This one is for the fitness professionals in the crowd. It doesn’t really matter how long you have been training people as a coach. It does not really matter what qualifications you have. What really matters is what happens in between those points. Everyone is so concerned with being specialist they forget that all specialism starts with a great general rudimentary knowledge. Brain surgeons don’t just become brain surgeons it takes quite a few years to get through medical school before that level of specialism happens. It’s the same with training people, if you have worked with fat loss clients predominantly step outside the box and get some practical work with a physio or nutritionist or another allied health practitioner. If you work with athletes get out and work with the general public. Which ever direction you are coming from improve your “frame of reference”, it will make you a better trainer in the long run.

 

Strength Training and Endurance Athletes…

Strength and the training of strength is still a bit of a misnomer in endurance sports. It is relevant to swiming, cycling and running? Why? Strength training build postural balance and also aims to build efficent movement in the body.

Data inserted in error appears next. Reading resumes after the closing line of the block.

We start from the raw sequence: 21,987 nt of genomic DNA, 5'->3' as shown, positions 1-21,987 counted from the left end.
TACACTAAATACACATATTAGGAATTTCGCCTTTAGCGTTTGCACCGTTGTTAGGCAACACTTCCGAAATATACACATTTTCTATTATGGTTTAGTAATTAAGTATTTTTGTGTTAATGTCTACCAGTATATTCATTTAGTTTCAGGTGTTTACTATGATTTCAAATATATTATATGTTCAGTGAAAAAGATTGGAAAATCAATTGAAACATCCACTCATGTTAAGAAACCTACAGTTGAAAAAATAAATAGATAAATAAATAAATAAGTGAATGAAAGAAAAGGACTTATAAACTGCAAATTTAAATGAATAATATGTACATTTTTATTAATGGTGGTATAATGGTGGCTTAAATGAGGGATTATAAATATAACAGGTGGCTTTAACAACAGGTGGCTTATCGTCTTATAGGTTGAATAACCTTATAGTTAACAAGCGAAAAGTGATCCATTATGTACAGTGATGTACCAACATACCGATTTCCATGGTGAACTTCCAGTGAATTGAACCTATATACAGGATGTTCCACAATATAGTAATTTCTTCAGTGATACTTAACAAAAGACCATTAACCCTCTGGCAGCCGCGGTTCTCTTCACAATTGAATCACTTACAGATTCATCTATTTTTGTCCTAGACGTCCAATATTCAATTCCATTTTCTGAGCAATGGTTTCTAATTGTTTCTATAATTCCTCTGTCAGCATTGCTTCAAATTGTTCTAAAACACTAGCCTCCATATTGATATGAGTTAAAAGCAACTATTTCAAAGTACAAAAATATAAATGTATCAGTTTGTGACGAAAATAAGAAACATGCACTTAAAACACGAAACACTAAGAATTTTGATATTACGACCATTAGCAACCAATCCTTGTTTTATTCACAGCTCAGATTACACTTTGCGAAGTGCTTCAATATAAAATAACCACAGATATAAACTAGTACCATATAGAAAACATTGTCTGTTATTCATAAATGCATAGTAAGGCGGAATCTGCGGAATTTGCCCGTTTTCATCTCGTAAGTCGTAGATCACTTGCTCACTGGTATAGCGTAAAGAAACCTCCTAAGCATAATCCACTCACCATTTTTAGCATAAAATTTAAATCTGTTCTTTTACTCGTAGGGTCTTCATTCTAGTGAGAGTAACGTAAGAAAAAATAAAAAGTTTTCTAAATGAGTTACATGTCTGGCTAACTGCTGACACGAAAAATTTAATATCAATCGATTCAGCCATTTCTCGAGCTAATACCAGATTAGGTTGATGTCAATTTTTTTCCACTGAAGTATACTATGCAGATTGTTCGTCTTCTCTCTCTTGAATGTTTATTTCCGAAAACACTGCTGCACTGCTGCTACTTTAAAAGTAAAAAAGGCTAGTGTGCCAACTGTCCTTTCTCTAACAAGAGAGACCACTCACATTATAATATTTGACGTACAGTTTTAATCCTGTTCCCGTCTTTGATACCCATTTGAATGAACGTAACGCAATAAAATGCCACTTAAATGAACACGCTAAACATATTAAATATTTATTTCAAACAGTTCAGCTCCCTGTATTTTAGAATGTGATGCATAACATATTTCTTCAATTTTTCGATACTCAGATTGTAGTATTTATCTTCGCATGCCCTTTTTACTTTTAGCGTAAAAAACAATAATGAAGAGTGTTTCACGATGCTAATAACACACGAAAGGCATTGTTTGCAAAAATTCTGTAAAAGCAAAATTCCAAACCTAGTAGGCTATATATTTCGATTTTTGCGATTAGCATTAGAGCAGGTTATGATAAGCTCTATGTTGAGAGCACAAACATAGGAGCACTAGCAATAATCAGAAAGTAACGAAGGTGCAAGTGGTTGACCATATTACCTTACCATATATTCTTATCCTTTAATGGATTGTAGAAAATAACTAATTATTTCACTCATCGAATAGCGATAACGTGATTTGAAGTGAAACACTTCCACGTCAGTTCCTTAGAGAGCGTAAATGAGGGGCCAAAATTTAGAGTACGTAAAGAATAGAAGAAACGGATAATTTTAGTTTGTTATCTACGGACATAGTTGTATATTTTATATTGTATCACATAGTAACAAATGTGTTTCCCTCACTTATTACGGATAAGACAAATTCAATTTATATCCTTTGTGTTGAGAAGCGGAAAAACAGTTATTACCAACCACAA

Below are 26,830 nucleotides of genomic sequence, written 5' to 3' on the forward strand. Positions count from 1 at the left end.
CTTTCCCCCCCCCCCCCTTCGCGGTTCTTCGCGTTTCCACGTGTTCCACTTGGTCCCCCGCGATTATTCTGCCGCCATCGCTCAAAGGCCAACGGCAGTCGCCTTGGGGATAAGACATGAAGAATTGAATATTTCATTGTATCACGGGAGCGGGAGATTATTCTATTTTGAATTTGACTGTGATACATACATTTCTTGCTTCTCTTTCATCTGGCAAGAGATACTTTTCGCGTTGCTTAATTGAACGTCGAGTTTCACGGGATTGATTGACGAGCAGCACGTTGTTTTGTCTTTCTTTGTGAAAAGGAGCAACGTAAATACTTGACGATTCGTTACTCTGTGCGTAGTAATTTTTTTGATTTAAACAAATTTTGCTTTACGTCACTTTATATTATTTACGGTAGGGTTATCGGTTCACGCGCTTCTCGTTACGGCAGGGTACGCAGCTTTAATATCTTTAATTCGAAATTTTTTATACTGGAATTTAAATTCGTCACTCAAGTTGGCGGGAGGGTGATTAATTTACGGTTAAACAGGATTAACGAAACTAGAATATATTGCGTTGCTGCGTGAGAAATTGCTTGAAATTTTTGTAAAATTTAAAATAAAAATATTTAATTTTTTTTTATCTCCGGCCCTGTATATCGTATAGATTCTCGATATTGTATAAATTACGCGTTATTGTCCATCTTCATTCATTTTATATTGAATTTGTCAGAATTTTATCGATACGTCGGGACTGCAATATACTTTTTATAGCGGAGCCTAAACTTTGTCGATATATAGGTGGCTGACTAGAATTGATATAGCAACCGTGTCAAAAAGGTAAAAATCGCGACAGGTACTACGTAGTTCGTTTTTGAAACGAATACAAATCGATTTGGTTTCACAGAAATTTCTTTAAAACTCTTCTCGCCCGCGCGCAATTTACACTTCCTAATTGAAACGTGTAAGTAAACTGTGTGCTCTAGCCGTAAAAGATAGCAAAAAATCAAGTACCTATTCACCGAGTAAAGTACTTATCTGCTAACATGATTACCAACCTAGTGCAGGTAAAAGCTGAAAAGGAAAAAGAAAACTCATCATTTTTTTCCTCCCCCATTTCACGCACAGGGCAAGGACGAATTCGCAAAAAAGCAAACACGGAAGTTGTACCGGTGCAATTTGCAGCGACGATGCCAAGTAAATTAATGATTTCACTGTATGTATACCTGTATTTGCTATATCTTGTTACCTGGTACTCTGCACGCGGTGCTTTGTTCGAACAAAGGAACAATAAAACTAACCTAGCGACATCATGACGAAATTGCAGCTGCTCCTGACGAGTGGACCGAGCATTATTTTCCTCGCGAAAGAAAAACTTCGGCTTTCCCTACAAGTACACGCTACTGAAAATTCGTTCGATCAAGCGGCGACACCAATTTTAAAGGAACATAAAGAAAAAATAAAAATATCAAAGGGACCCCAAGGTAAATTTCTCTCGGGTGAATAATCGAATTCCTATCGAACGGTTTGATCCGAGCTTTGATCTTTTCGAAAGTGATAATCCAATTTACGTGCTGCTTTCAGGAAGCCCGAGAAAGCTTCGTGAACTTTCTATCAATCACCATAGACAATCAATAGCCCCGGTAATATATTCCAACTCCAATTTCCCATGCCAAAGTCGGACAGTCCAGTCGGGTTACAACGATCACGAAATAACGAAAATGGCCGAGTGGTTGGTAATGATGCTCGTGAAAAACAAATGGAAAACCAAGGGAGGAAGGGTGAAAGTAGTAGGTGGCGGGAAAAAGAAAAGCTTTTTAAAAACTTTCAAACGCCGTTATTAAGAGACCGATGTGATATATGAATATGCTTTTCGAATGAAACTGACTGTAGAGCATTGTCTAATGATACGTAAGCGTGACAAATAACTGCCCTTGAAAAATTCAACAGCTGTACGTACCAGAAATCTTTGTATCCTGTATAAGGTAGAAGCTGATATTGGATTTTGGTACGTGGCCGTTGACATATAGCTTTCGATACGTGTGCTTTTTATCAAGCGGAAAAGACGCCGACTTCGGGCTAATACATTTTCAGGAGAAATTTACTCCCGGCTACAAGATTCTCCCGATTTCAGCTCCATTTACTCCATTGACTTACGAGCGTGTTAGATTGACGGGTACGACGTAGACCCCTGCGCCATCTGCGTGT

There are different facets of strength. Strength endurance is the one most commonly associated with endurance sports however it is greatly misunderstood. Doing 50 squats and 100 lunges is not really relevant in theis case. The need to feel the burn seems to be a pre-requisite for most endurance trainers however this is not an efficent way of training and may be harming your progress.

Strength endurance is the ability to hold and move to correct body position. A lot of your postural muscles need strength endurance to continue to hold correct position allowing your other larger muscles to generate force. A lot of endurance athletes will fundamentally have great endurance capabilities in their major muscle groups- however posturally they wil not necessarily have strength in the right areas. What is the product of this? Poor posture equals poor form and limits good technique. Maximal Strength is the ability of the muscles to move a maximal weight. Commonly this area of training is not utilised because of the perception that it is not relative to the sport trained for. However you could not be more wrong. Maximal strength trains the nervous system and the bodys ability to recruit as much muscle mass as possible. While not feeling the burn of a hill climb training in this way reminds the body where it’s leverages need to be. Weight training in itself is often corrective in nature- the goal is to build muscular balance facilitating better technique. Individual’s can have great strength endurance but poor maximal strength. As strength endurance is often a product of maximal strength then developing strength levels should be a primary method of training.